Q: My son lives for basketball. He practices two to three hours every day and has become very good, which is all the more amazing as no one else in the family has any athletic ability.
The only problem is his height. He is short for his age and probably will not be able to play varsity ball in high school, even though that is his dream.
He has started begging us to look into growth hormone shots, which he says will make him grow taller. We know nothing about this treatment and wonder if it is like steroids.
Our son is so desperate, we would like to help him. Will growth hormone really help him achieve extra height and is it safe?
A: Human growth hormone (HGH) is a natural substance made by the body to help regulate growth until adulthood. Extracts made from human cadavers have been used for decades for children whose short stature is caused by a deficiency of thishormone.
In 1985 a synthetic version of HGH was created through biotechnology, making this scarce substance readily available. Undoubtedly, some parents have been tempted to boost their children's growth even though they may have normal levels of the hormone.
Current research shows that giving HGH to healthy short children makes them grow faster. No one knows whether they will actually end up taller as adults, however, because the hormone causes growth to stop sooner.
Concerns about safety have not been settled. Children taking HGH become skinny and experience a dramatic change in body metabolism. Researchers do not know how children can handle this kind of stress, and questions about a possible increased risk of cancer should discourage casual use.
The cost is also a factor. At up to $15,000 a year, are you prepared to pay as much as $100,000 for an extra few inches? You might do better to invest in basketball camps and help your son to develop into a great ball handler and three-point shooter.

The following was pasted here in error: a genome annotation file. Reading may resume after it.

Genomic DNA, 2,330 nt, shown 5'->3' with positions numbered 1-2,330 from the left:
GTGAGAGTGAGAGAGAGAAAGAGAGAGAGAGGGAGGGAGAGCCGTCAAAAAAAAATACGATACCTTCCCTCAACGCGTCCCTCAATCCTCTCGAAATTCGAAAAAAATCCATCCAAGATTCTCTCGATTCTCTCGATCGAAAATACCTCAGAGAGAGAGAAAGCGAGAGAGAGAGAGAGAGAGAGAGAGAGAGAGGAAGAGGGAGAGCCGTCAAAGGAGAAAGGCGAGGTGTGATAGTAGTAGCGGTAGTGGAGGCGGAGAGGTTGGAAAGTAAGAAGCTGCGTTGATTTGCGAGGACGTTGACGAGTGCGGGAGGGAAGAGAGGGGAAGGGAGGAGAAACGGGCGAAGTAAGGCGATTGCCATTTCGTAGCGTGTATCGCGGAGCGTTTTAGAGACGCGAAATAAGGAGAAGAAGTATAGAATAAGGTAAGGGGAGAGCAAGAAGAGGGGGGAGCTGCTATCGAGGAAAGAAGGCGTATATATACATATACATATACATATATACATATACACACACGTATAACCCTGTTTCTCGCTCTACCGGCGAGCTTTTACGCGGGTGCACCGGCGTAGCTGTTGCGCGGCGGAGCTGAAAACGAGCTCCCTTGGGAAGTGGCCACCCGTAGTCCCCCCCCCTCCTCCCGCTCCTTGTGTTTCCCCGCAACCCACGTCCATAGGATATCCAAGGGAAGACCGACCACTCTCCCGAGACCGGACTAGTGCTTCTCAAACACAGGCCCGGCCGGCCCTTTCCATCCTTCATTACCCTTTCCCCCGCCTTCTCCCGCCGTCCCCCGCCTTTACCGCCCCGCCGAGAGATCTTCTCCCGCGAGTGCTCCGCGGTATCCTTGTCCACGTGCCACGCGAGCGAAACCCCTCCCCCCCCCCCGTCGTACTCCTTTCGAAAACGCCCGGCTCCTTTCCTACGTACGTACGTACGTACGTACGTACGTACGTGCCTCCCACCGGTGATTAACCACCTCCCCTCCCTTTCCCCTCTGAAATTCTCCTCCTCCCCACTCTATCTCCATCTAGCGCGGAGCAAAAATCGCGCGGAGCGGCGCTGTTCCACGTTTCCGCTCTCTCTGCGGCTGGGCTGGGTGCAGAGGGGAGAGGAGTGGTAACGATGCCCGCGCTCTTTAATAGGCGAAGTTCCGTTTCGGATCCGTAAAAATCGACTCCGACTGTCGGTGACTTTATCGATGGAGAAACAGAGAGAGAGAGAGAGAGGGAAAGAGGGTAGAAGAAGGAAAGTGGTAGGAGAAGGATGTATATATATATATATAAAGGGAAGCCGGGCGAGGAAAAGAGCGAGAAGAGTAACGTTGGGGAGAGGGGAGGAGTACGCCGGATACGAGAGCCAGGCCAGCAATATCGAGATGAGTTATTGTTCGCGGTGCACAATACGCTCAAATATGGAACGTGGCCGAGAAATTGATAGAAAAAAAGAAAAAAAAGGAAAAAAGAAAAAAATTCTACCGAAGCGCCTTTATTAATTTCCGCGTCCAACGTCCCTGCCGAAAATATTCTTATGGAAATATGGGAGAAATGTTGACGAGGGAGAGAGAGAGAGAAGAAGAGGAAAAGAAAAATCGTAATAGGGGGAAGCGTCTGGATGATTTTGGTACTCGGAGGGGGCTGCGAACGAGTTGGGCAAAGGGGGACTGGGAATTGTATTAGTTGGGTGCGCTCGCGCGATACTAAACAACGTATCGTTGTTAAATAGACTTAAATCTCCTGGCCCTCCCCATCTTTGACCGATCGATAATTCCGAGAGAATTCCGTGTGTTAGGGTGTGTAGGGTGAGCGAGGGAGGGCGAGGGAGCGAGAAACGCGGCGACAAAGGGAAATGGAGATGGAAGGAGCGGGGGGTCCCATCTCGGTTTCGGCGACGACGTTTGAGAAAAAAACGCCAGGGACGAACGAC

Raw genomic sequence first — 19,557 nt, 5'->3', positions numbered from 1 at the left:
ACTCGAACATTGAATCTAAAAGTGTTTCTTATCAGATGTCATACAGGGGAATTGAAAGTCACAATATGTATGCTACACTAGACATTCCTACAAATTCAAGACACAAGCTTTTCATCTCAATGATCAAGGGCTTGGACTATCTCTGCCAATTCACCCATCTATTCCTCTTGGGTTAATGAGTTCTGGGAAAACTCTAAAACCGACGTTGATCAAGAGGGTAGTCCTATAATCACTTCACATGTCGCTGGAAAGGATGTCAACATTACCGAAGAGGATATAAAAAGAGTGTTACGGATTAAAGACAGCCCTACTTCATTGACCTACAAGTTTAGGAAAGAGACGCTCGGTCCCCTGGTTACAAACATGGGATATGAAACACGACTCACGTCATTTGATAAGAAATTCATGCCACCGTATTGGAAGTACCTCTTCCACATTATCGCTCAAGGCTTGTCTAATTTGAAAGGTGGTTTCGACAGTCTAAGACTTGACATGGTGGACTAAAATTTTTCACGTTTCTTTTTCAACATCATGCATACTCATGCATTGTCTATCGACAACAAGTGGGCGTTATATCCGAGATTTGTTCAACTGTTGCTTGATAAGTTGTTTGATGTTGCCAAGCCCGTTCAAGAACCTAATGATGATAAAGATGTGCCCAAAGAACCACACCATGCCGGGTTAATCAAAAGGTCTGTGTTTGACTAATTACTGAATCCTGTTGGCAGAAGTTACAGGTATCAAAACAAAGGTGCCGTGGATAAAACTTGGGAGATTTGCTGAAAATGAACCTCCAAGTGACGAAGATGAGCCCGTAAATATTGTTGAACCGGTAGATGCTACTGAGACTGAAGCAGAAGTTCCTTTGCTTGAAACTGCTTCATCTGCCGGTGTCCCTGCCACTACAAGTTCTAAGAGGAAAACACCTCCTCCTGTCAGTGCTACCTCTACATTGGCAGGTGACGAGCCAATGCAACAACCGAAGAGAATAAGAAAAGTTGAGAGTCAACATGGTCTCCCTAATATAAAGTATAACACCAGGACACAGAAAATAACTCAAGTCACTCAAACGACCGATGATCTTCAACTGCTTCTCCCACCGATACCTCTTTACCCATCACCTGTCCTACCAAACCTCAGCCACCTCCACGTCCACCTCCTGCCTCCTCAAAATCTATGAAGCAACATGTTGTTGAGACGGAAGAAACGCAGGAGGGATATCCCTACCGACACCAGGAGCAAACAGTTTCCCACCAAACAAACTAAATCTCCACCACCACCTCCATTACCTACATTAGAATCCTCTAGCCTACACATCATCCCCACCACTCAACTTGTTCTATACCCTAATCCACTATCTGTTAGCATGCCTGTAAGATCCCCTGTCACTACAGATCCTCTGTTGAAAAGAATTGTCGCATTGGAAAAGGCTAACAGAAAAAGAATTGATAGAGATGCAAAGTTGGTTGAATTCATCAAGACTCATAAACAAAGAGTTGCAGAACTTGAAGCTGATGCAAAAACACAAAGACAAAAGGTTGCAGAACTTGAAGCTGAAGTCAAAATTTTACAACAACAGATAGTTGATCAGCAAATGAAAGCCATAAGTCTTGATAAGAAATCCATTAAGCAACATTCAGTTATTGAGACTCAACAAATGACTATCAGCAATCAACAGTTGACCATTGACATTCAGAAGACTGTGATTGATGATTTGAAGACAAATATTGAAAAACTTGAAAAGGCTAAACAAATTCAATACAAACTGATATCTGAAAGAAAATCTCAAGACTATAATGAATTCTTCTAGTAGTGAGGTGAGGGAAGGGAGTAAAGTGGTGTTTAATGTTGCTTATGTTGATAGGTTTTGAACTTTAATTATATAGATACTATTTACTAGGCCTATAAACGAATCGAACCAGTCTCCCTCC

Be prepared next time
Q: Can condoms go bad? My wife and I went off for a romantic weekend to celebrate our 20th anniversary. In the middle of a passionate interlude I discovered that I had forgotten to bring along any condoms.
When I checked my travel kit in desperation, I found an old one that I used. Now I'm worried it may have been too old to trust.
A: Condoms may indeed deteriorate, though shelf life may be up to several years. Some brands are starting to put expiration dates on the label. Next time, plan ahead so you won't have to worry about an outdated prophylactic.
In addition to preventing pregnancy, condoms can help to protect against sexually transmitted diseases. For a free brochure describing proper use, call (800) 342-AIDS.
Tricks for eye drops
Q: My mother just had cataract surgery and the doctor prescribed eye drops four times a day. She has a hard time getting the drops into her eyes. Is there any special trick?
A: If she must put the drops in herself, the easiest way to do it is to pull out the lower lid gently into a little pouch. Put the drop in there, and close the eye for two minutes.
If someone else is administering the drops, there is a neat technique. Have her lie down with her eye closed. Put the drop in the corner of the eye near the nose. Then have her open briefly and then close the lid. It is still important to keep the eye shut for two minutes after the drop is put in.
Joe and Teresa Graedon answer questions from readers in their column. Write to them in care of The Buffalo News, P.O. Box 100, Buffalo, N.Y. 14240.